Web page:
This blog was written by one of our former volunteers, Sally Pentecost, on June 14, 2018. Sally is the creator of the medieval Scottish history blog, Her Medieval Scotland, and is passionate about sharing stories of the Middle Ages through social media and blog posts. She wrote her dissertation on the nature of earldoms in twelfth-century Scotland and graduated with an MLitt degree in Mediaeval History in December 2018.
The Great Astrolabe is one of the most exquisite items in museum collections at the University of St Andrews. Created by master craftsman Humphrey Cole in 1575, and widely considered to be his greatest work, the large brass piece is the most imposing of the many scientific instruments that Cole made by hand in his London workshop. A typical astrolabe was about 6 inches (15 cm) in diameter and could be attached to one’s clothing for personal use, but the size of the Great Astrolabe (61 cm diameter) would have made it cumbersome to use, and as such was likely designed as a presentation piece for a rich patron.
In addition to their impressive craftsmanship, astrolabes are some of the most versatile instruments ever made: they can be used to tell time during the day or night, determine latitude and cast horoscopes. The origins of the astrolabe can be found more than two thousand years ago and were highly developed in the Islamic world by 800 A.D. Islamic instruments were often equipped for finding the direction to Mecca and for determining prayer times. They were brought to Europe from al-Andalus in the early 12th century, and were the most popular astronomical instruments until about 1650, when they were replaced by more accurate devices.
Astrolabes were one of the basic astronomy education tools in the late Middle Ages and were not typically made for navigation, although the mariner’s astrolabe was widely used in the Renaissance. By adjusting the components to a specific date and time, much of the sky became visible on the face of the astrolabe, making it possible to chart the movement of celestial bodies. The base of the Great Astrolabe is deep enough to hold three plates, but only one of Cole’s plates survives, with a latitude of 52 degrees corresponding to the English Midlands. Another plate was designed for the astrolabe by John Marke of London, probably about 1673 at the request of James Gregory. One of the most prominent scientists of his day and a correspondent of Sir Isaac Newton, Gregory was Professor of Mathematics at St Andrews from 1668-1674. The Great Astrolabe is one of several items in the university collection believed to have been collected by Gregory, who was instructed to ‘goe for London’ and purchase ‘such instruments and utensils as he with the advice of other skilful persons shall judge most necessary and useful’ to equip the planned University observatory. The Marke plate has a latitude of 56°25′, close to the accepted latitude of St Andrews in that period.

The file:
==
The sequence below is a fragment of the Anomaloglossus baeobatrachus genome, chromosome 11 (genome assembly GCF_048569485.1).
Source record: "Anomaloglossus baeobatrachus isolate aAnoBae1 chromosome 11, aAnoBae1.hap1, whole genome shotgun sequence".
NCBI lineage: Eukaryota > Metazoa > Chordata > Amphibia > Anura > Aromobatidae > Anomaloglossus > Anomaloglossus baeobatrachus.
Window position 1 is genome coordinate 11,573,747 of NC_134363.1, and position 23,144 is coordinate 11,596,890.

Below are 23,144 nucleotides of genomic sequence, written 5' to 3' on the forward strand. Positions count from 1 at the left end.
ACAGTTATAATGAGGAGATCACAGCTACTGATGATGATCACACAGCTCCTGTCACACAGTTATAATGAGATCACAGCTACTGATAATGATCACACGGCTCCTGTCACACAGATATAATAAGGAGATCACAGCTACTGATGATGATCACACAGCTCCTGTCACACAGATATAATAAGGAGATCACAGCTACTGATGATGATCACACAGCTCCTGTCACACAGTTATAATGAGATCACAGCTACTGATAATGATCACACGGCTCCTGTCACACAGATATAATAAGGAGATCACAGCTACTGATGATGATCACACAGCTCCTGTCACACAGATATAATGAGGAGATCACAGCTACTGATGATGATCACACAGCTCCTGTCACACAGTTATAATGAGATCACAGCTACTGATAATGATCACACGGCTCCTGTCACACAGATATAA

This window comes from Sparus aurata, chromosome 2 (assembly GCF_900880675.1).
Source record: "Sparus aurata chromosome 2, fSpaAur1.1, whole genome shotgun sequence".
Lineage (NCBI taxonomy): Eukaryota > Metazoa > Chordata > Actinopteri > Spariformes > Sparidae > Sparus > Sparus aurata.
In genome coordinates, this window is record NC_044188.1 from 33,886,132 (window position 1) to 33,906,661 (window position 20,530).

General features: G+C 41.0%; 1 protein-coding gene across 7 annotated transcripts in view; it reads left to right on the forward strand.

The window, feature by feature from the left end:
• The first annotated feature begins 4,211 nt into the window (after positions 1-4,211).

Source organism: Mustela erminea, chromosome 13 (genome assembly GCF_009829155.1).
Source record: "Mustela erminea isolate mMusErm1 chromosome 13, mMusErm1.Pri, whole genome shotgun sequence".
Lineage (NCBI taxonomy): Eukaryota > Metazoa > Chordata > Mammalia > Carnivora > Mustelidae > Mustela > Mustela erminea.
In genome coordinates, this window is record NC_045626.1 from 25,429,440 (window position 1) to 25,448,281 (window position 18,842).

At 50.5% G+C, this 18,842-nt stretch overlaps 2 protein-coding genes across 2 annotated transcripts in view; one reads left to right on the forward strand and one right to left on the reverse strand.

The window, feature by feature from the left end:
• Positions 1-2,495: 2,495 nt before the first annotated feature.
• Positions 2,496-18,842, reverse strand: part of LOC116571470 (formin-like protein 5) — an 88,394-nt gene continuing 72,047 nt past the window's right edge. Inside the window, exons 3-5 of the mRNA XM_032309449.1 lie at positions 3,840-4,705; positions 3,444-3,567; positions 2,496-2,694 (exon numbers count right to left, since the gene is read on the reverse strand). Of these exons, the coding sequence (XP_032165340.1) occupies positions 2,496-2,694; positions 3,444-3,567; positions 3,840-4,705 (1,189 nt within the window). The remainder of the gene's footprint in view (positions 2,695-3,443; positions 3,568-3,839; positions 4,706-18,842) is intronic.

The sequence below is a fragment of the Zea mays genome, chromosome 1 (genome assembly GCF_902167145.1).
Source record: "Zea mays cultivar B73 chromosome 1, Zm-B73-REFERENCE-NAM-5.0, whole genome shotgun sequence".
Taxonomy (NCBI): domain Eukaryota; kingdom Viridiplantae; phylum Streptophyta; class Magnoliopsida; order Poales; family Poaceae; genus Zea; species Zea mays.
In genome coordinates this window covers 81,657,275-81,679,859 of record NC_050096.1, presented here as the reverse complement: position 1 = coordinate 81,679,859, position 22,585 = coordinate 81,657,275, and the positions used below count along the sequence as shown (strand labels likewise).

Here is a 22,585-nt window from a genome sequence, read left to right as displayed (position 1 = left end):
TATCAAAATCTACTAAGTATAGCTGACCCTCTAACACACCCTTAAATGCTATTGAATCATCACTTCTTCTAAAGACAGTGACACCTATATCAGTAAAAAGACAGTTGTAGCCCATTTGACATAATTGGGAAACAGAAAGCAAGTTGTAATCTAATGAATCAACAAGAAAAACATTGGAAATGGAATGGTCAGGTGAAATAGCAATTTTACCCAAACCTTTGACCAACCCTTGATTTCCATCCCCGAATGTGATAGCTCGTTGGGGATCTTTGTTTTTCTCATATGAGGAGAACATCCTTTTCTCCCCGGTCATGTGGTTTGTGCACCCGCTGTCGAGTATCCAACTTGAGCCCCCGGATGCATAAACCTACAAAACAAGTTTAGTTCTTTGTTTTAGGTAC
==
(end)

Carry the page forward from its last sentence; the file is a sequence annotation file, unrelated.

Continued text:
Before the birth of Sir Isaac Newton and The Royal Society in the following century, the Elizabethan era witnessed significant scientific progress, of which Humphrey Cole was an important part. A mathematical instrument maker, die-sinker (an engraver of dies for stamping coins), and goldsmith, the first record of Cole (d.1591) is found in 1563, when he is recorded as working at the Tower mint in London. After 1578 he continued to sell ‘Geometricall instruments in metall’ influenced by Flemish designs, at his house near St Paul’s, London. Twenty-six remarkable mathematical instruments by Cole are still in existence, some commissioned by Edward VI and Elizabeth I, and all but one remain in public collections in the British Isles and on the continent.
Very little else is known about Humphrey Cole: reportedly hailing from the north of England, his legacy endures in the beautiful, intricate objects he left behind. The museum is fortunate to have acquired Cole’s masterpiece, an object so integral in the history of scientific research in the British Isles. Customised with the Marke plate displaying the latitude of St Andrews, the Great Astrolabe emphasises the university’s links to past scientific discoveries and its commitment to advancing our knowledge of the world around us. Another astrolabe made by Cole, which can be found in the British Museum, hints at Cole’s similar commitment to his own cause, with the inscription:
AS TIME AND HOVRES PASITH AWAYE
SO DOETH THE LIFE OF MAN DECAY
AS TIME CAN BE REDEMED WITH NO COST
BESTOW IT WELL AND LET NO HOWR BE LOSt
Why not find out more and even try making one of your own astrolabe by following instructions at In-The-Sky.org.